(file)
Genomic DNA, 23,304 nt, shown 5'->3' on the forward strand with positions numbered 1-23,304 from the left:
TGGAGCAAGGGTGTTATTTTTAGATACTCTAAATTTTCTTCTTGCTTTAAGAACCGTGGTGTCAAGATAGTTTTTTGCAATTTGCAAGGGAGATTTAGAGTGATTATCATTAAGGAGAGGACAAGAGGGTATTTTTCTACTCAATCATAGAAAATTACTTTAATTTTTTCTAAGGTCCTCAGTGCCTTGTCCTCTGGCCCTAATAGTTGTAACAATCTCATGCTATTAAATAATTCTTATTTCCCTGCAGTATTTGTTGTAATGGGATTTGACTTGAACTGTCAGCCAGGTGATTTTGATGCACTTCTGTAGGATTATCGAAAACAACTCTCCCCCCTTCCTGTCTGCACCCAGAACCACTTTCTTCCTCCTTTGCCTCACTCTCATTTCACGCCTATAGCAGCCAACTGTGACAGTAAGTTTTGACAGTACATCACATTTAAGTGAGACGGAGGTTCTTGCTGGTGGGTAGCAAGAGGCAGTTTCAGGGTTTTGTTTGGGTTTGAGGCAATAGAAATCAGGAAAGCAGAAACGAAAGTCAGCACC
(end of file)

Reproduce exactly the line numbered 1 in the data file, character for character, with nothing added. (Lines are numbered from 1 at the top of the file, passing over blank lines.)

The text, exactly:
Genomic DNA, 23,304 nt, shown 5'->3' on the forward strand with positions numbered 1-23,304 from the left: